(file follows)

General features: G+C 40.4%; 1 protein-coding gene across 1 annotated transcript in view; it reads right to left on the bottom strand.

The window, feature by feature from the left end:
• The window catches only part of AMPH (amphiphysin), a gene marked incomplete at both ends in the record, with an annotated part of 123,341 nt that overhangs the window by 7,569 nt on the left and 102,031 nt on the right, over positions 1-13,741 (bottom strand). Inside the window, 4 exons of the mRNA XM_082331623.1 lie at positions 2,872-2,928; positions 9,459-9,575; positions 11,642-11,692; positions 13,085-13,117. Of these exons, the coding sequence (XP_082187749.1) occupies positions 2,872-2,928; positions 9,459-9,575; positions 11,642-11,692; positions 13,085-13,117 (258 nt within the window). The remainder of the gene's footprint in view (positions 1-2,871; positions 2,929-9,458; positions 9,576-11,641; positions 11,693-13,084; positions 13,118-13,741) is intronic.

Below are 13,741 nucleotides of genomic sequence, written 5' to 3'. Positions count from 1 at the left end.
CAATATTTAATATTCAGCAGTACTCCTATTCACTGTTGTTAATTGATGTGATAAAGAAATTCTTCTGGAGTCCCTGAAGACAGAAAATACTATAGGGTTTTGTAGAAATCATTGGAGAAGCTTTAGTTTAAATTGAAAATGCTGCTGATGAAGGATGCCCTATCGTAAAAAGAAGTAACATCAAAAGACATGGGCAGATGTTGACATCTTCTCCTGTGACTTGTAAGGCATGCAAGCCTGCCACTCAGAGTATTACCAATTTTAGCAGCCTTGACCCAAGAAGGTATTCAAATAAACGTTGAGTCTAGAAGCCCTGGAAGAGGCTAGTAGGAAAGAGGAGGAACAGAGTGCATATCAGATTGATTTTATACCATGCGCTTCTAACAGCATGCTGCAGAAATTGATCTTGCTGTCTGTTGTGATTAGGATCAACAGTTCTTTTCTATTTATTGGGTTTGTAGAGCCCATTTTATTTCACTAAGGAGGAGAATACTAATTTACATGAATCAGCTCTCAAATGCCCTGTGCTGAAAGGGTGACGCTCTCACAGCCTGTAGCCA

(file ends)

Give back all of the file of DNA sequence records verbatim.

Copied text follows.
General features: G+C 40.4%; 1 protein-coding gene across 1 annotated transcript in view; it reads right to left on the bottom strand.

The window, feature by feature from the left end:
• The window catches only part of AMPH (amphiphysin), a gene marked incomplete at both ends in the record, with an annotated part of 123,341 nt that overhangs the window by 7,569 nt on the left and 102,031 nt on the right, over positions 1-13,741 (bottom strand). Inside the window, 4 exons of the mRNA XM_082331623.1 lie at positions 2,872-2,928; positions 9,459-9,575; positions 11,642-11,692; positions 13,085-13,117. Of these exons, the coding sequence (XP_082187749.1) occupies positions 2,872-2,928; positions 9,459-9,575; positions 11,642-11,692; positions 13,085-13,117 (258 nt within the window). The remainder of the gene's footprint in view (positions 1-2,871; positions 2,929-9,458; positions 9,576-11,641; positions 11,693-13,084; positions 13,118-13,741) is intronic.

Below are 13,741 nucleotides of genomic sequence, written 5' to 3'. Positions count from 1 at the left end.
CAATATTTAATATTCAGCAGTACTCCTATTCACTGTTGTTAATTGATGTGATAAAGAAATTCTTCTGGAGTCCCTGAAGACAGAAAATACTATAGGGTTTTGTAGAAATCATTGGAGAAGCTTTAGTTTAAATTGAAAATGCTGCTGATGAAGGATGCCCTATCGTAAAAAGAAGTAACATCAAAAGACATGGGCAGATGTTGACATCTTCTCCTGTGACTTGTAAGGCATGCAAGCCTGCCACTCAGAGTATTACCAATTTTAGCAGCCTTGACCCAAGAAGGTATTCAAATAAACGTTGAGTCTAGAAGCCCTGGAAGAGGCTAGTAGGAAAGAGGAGGAACAGAGTGCATATCAGATTGATTTTATACCATGCGCTTCTAACAGCATGCTGCAGAAATTGATCTTGCTGTCTGTTGTGATTAGGATCAACAGTTCTTTTCTATTTATTGGGTTTGTAGAGCCCATTTTATTTCACTAAGGAGGAGAATACTAATTTACATGAATCAGCTCTCAAATGCCCTGTGCTGAAAGGGTGACGCTCTCACAGCCTGTAGCCA